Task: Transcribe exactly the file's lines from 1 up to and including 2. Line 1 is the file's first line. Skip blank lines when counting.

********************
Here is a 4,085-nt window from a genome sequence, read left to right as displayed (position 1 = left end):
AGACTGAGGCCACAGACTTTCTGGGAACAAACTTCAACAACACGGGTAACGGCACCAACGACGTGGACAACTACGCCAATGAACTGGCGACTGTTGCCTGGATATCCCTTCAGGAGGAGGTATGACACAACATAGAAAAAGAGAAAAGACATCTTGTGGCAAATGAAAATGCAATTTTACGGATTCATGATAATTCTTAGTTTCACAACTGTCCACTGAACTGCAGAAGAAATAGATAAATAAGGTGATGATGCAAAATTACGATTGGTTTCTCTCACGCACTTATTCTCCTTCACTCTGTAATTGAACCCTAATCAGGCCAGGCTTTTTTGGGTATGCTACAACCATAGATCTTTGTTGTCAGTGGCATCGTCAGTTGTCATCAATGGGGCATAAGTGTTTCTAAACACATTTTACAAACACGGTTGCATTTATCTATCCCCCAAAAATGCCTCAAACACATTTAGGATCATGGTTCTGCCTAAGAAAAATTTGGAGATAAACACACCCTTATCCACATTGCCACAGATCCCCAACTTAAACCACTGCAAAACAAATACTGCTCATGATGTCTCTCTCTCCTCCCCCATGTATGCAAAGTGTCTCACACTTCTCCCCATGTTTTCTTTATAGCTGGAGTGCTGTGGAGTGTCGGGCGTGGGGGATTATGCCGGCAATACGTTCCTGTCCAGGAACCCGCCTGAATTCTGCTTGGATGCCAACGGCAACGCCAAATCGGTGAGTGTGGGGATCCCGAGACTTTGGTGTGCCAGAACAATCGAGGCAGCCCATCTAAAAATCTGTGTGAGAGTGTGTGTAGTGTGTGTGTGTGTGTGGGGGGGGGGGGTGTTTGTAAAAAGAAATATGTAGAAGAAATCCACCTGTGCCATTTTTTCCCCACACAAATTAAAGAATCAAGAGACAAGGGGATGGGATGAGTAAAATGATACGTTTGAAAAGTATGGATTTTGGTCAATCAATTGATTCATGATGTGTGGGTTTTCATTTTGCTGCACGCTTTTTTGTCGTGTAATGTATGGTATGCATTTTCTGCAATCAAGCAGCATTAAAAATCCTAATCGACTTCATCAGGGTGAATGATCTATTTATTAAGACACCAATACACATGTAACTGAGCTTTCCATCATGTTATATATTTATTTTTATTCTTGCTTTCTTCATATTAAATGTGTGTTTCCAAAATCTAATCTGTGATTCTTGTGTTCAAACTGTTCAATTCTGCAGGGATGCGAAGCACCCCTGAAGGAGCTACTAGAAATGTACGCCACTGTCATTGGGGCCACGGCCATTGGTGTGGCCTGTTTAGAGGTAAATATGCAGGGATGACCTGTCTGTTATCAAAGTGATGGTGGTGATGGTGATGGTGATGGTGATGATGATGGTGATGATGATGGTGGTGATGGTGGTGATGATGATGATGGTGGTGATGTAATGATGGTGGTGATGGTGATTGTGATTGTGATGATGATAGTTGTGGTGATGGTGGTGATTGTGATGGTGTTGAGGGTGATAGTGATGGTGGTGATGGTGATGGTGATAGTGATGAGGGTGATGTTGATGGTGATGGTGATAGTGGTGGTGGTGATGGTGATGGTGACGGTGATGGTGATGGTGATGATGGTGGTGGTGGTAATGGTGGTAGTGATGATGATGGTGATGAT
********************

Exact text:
Here is a 4,085-nt window from a genome sequence, read left to right as displayed (position 1 = left end):
AGACTGAGGCCACAGACTTTCTGGGAACAAACTTCAACAACACGGGTAACGGCACCAACGACGTGGACAACTACGCCAATGAACTGGCGACTGTTGCCTGGATATCCCTTCAGGAGGAGGTATGACACAACATAGAAAAAGAGAAAAGACATCTTGTGGCAAATGAAAATGCAATTTTACGGATTCATGATAATTCTTAGTTTCACAACTGTCCACTGAACTGCAGAAGAAATAGATAAATAAGGTGATGATGCAAAATTACGATTGGTTTCTCTCACGCACTTATTCTCCTTCACTCTGTAATTGAACCCTAATCAGGCCAGGCTTTTTTGGGTATGCTACAACCATAGATCTTTGTTGTCAGTGGCATCGTCAGTTGTCATCAATGGGGCATAAGTGTTTCTAAACACATTTTACAAACACGGTTGCATTTATCTATCCCCCAAAAATGCCTCAAACACATTTAGGATCATGGTTCTGCCTAAGAAAAATTTGGAGATAAACACACCCTTATCCACATTGCCACAGATCCCCAACTTAAACCACTGCAAAACAAATACTGCTCATGATGTCTCTCTCTCCTCCCCCATGTATGCAAAGTGTCTCACACTTCTCCCCATGTTTTCTTTATAGCTGGAGTGCTGTGGAGTGTCGGGCGTGGGGGATTATGCCGGCAATACGTTCCTGTCCAGGAACCCGCCTGAATTCTGCTTGGATGCCAACGGCAACGCCAAATCGGTGAGTGTGGGGATCCCGAGACTTTGGTGTGCCAGAACAATCGAGGCAGCCCATCTAAAAATCTGTGTGAGAGTGTGTGTAGTGTGTGTGTGTGTGTGGGGGGGGGGGGTGTTTGTAAAAAGAAATATGTAGAAGAAATCCACCTGTGCCATTTTTTCCCCACACAAATTAAAGAATCAAGAGACAAGGGGATGGGATGAGTAAAATGATACGTTTGAAAAGTATGGATTTTGGTCAATCAATTGATTCATGATGTGTGGGTTTTCATTTTGCTGCACGCTTTTTTGTCGTGTAATGTATGGTATGCATTTTCTGCAATCAAGCAGCATTAAAAATCCTAATCGACTTCATCAGGGTGAATGATCTATTTATTAAGACACCAATACACATGTAACTGAGCTTTCCATCATGTTATATATTTATTTTTATTCTTGCTTTCTTCATATTAAATGTGTGTTTCCAAAATCTAATCTGTGATTCTTGTGTTCAAACTGTTCAATTCTGCAGGGATGCGAAGCACCCCTGAAGGAGCTACTAGAAATGTACGCCACTGTCATTGGGGCCACGGCCATTGGTGTGGCCTGTTTAGAGGTAAATATGCAGGGATGACCTGTCTGTTATCAAAGTGATGGTGGTGATGGTGATGGTGATGGTGATGATGATGGTGATGATGATGGTGGTGATGGTGGTGATGATGATGATGGTGGTGATGTAATGATGGTGGTGATGGTGATTGTGATTGTGATGATGATAGTTGTGGTGATGGTGGTGATTGTGATGGTGTTGAGGGTGATAGTGATGGTGGTGATGGTGATGGTGATAGTGATGAGGGTGATGTTGATGGTGATGGTGATAGTGGTGGTGGTGATGGTGATGGTGACGGTGATGGTGATGGTGATGATGGTGGTGGTGGTAATGGTGGTAGTGATGATGATGGTGATGAT